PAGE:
How to make dog bows
If you read through this, you might have an idea of what I'm talking about.
I've always wanted to learn to tie dog bows, so I picked up a book called The Dog Bowyer's Handbook. As a bonus, it has a bunch of free patterns and a how-to instructional section with very helpful drawings, including this one:
Okay, the first thing I learned about tying dog bows, was that it involves tying a lot of bows...
There's another really helpful resource in the appendix of the book (and I am so happy that I grabbed that when I purchased the book, since I could have used it over and over, agn and agn). It's the American Hunter-Cher Amish Tying School. This is an e-ml message from the publisher, that I saved and refer to constantly. I'll include it here:
"I have the American Hunter-Cher Amish Tying School on disk and I always refer to it before trying to tie a bow on a dog.
"The diagrams are easy to follow and even if I don't understand something, the explanations are clear.
"The patterns included in the book are great. They are easily tied, even by a beginner, and are well written.
"For instance, here is the dog bow shown in the diagram:
"1. Take a 6-10 foot piece of heavy cotton thread.
"2. Wind two 3-foot lengths of thread around the post. You should have about 3 feet of thread that wraps around the post.
"3. Begin to wrap your thread around the post, just as you would for a regular bow.
"4. Once you've wrapped the post, cut the first length of thread just inside the wraps. (The picture shows you where to cut it.)
"5. Holding on to the second piece of thread, pull the end you just cut off the first piece of thread and cut the remning length of thread off and pull it over the first piece. (The picture shows you where to do this.)
"6. You're finished and should have about 4 inches of thread that you can trim.
"7. Cut off about a foot of thread and pull it through to tie the bow, which should be about 10 inches in length. (The picture shows you how to do this.)
"8. Wrap the second length of thread around the post and tie it in the same manner as step #6. (The picture shows you how to tie it.)
"9. Agn, you should have about 4 inches of thread, so trim it, cut it, and pull it through.
"10. The bow is complete. The picture shows you where to tie it.
"I usually tie three strands of thread in step #9. As with regular bow making, you can tie a shorter bow if you want to, but you'll want to make sure it's well-formed with a knot tied in each strand.
"The key is having about four strands to work with. Too few and your bow will be too loose, but too many strands and your bow will be too firm. I have found that four strands to be the perfect amount."
It was a pretty bow and I loved the simple but clever method of making it. I'm so happy that I finally had some time to sit down with my sewing machine and give it a try. In fact, I made this project while sewing on my first piece of felt, which can be seen in my blog and on my Etsy shop.
What are some of your favorite crafting techniques?
*Don't forget to leave a comment here or on my other blogs and let me know what you think about the craft show or the craft blogs! Also, please be sure to check out my Etsy shop if you don't already have one. Thanks!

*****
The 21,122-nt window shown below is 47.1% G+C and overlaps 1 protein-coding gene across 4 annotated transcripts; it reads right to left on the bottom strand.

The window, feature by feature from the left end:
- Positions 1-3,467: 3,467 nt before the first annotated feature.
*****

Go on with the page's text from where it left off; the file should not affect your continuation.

It's amazing how many things can be turned into DIY projects. My friend Bethany came up with a clever method for turning a fabric swatch into a pincushion that I think is pretty darn cute. It reminded me a lot of the fabric covered pin cushions that you can buy at the store, but instead of buying a pin cushion, you are making one for yourself! You can find the tutorial here.
Bethany has also given us permission to reprint her tutorial in our craft show guide in hopes that more crafters will try this fun project for themselves!
For a little bit of inspiration, check out Bethany's photos of her project here.
Thursday, October 14, 2010
I'm just in a crazy sewing mood today, it's so nice out and the weather is great! I haven't had the time to do much sewing lately, but I've been knitting and crocheting like crazy. I'm going to be taking my crochet at a craft show on Saturday, so I need to start making some stuff to sell! In fact, I think the idea of sewing and hanging out in a craft show comes pretty naturally to me. My heart just seems to be longing for a good craft show. It's all I've been thinking about for the past week. You'd think I would've been thinking about it all month, but I guess you have to put a lot of effort into those craft shows. So, why is it that I'm thinking about it now? Well, it's all of the great fabric deals you see on your favorite craft blogs, it's got me thinking. Of course, I know that I'm in love with all those cute, new Spring collections, but I can't help but wonder if they were on the cutting table for my favorite quilters and fiber crafters. My guess is that they are.
I had thought about joining some of those sites and taking some fabric off the tables. After all, it's all good and well to buy from these sites, but you can get good deals on the fabrics yourself. I love going to a quilt shop to get my fabric, but I could certnly live without it. I'd rather cut my fabric for the projects that I am making than pay for fabric I don't need. Sure, I could save money if